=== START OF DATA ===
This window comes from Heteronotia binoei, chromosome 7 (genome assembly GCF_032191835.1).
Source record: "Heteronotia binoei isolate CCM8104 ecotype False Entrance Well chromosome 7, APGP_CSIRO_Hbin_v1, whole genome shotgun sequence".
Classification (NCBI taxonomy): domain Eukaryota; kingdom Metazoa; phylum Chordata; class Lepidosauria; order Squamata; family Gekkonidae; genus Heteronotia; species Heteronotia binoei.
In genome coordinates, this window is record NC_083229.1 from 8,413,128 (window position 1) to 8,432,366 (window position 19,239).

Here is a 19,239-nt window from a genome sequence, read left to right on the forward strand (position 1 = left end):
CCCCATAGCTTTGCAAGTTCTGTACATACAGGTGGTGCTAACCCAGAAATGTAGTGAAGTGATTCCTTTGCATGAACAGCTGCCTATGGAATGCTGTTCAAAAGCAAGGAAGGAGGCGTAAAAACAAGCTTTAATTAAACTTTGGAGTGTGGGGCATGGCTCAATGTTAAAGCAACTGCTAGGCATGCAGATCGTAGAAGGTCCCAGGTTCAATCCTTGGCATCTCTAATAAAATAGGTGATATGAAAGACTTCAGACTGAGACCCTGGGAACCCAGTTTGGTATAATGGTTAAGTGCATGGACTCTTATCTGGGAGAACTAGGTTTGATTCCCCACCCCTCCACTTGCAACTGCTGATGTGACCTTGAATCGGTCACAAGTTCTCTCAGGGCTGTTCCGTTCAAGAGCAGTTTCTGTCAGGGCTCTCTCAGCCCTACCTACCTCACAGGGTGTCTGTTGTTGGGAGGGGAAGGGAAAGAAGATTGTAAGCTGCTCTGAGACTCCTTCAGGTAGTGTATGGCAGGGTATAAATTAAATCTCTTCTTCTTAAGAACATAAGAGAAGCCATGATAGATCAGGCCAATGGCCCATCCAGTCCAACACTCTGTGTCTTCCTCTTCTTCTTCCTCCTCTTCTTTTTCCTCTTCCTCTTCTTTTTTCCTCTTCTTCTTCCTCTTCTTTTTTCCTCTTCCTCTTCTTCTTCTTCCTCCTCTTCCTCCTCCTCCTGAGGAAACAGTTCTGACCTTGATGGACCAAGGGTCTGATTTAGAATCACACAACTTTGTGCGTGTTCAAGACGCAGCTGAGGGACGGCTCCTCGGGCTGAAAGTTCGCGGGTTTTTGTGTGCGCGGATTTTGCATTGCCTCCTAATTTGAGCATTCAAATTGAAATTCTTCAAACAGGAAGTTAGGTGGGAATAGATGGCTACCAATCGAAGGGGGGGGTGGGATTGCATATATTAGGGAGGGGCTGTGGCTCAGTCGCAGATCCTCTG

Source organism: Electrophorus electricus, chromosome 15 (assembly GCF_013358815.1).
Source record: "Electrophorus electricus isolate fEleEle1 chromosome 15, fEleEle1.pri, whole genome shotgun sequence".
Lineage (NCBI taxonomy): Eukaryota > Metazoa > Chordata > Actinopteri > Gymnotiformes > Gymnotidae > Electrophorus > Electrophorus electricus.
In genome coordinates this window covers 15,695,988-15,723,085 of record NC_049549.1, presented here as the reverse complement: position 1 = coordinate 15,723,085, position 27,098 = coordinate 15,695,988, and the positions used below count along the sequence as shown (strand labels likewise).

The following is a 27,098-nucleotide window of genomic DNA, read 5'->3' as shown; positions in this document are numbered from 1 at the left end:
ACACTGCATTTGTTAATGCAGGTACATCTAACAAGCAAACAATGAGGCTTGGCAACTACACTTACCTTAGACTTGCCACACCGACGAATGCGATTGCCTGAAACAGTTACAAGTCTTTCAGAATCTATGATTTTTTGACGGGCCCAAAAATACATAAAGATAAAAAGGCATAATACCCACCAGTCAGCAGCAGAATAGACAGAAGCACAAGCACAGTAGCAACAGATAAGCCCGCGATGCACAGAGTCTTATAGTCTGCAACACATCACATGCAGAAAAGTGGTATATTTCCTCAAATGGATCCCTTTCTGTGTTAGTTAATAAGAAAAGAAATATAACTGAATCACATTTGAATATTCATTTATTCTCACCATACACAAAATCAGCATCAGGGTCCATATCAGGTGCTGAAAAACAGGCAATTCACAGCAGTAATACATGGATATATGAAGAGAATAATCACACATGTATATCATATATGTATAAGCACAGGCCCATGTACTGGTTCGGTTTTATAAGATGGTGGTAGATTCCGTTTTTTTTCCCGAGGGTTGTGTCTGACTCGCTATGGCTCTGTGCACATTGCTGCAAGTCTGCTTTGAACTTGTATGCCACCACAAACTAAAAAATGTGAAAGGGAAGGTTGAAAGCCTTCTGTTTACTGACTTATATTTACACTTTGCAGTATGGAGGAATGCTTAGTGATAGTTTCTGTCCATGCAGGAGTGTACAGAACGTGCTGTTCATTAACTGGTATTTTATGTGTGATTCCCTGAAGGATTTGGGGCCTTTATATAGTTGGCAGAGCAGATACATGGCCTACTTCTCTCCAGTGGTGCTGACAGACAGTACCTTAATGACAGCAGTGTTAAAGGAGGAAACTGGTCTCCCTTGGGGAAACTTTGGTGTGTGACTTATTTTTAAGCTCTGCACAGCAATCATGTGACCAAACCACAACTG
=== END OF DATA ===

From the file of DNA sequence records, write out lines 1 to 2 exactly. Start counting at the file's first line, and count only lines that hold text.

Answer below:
This window comes from Heteronotia binoei, chromosome 7 (genome assembly GCF_032191835.1).
Source record: "Heteronotia binoei isolate CCM8104 ecotype False Entrance Well chromosome 7, APGP_CSIRO_Hbin_v1, whole genome shotgun sequence".